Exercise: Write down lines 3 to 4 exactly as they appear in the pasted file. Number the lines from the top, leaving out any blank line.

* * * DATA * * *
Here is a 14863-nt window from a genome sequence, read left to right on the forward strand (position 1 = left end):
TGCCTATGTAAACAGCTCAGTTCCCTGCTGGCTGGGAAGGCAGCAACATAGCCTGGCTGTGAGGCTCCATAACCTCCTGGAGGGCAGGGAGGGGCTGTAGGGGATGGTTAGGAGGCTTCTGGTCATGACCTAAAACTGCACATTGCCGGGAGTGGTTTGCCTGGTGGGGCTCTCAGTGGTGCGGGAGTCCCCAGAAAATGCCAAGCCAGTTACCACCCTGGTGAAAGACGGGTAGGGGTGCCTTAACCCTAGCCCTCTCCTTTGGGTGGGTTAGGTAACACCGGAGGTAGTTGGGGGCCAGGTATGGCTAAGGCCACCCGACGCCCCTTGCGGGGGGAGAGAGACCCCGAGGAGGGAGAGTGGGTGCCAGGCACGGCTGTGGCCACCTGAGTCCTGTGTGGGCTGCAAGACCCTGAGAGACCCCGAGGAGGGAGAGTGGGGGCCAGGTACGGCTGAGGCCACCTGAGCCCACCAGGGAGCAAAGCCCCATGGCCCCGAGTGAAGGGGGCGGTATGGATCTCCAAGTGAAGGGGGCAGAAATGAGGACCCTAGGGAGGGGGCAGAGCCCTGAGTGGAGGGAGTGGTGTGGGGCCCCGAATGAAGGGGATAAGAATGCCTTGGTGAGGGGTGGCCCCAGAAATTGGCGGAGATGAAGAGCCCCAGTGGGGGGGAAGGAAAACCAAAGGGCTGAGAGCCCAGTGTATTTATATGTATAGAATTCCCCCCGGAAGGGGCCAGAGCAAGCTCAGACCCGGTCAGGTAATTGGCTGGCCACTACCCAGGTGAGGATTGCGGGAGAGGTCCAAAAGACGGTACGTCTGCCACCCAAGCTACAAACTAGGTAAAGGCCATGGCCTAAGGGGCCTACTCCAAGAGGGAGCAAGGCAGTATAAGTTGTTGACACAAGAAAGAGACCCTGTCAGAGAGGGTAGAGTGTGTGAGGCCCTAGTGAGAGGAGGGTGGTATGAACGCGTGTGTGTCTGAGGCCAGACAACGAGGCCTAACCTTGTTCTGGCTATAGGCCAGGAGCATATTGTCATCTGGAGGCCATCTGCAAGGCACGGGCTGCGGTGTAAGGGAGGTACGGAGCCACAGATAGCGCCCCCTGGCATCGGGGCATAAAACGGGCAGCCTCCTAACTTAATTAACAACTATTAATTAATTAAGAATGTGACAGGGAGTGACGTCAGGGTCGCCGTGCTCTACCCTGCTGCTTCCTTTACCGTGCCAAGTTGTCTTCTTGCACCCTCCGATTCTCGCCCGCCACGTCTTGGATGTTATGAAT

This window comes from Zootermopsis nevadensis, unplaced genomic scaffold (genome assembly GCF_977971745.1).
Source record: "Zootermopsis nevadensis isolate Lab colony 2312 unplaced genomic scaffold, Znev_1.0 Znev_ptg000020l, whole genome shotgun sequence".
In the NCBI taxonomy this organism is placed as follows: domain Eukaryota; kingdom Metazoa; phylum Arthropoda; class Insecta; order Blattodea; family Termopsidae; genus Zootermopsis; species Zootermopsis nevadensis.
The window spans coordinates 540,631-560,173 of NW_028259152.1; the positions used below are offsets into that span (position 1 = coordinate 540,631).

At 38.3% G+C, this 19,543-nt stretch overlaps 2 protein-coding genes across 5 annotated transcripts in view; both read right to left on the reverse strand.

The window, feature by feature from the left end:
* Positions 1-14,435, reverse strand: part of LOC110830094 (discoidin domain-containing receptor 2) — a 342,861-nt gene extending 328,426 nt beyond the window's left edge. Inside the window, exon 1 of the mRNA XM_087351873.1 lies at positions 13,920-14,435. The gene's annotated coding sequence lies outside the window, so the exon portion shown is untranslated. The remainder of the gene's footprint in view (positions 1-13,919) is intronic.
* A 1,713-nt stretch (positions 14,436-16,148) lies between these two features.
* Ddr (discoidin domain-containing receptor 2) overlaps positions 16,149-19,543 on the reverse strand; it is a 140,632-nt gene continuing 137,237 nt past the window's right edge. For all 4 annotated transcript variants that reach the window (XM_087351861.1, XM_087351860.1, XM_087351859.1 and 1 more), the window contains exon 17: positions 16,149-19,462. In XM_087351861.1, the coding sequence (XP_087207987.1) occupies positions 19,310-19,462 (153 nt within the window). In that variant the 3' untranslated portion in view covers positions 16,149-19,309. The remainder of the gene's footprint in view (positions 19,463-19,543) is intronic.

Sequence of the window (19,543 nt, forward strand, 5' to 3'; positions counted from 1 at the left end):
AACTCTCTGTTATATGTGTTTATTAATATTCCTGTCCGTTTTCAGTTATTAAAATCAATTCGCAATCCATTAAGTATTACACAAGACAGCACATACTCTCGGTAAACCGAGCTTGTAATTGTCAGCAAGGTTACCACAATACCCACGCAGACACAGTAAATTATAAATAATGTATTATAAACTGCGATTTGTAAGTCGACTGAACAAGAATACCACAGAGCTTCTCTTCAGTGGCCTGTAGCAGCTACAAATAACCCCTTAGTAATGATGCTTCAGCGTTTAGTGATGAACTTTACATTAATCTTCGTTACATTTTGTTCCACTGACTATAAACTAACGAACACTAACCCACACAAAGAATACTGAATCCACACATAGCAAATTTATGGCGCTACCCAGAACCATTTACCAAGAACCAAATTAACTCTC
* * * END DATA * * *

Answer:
This window comes from Zootermopsis nevadensis, unplaced genomic scaffold (genome assembly GCF_977971745.1).
Source record: "Zootermopsis nevadensis isolate Lab colony 2312 unplaced genomic scaffold, Znev_1.0 Znev_ptg000020l, whole genome shotgun sequence".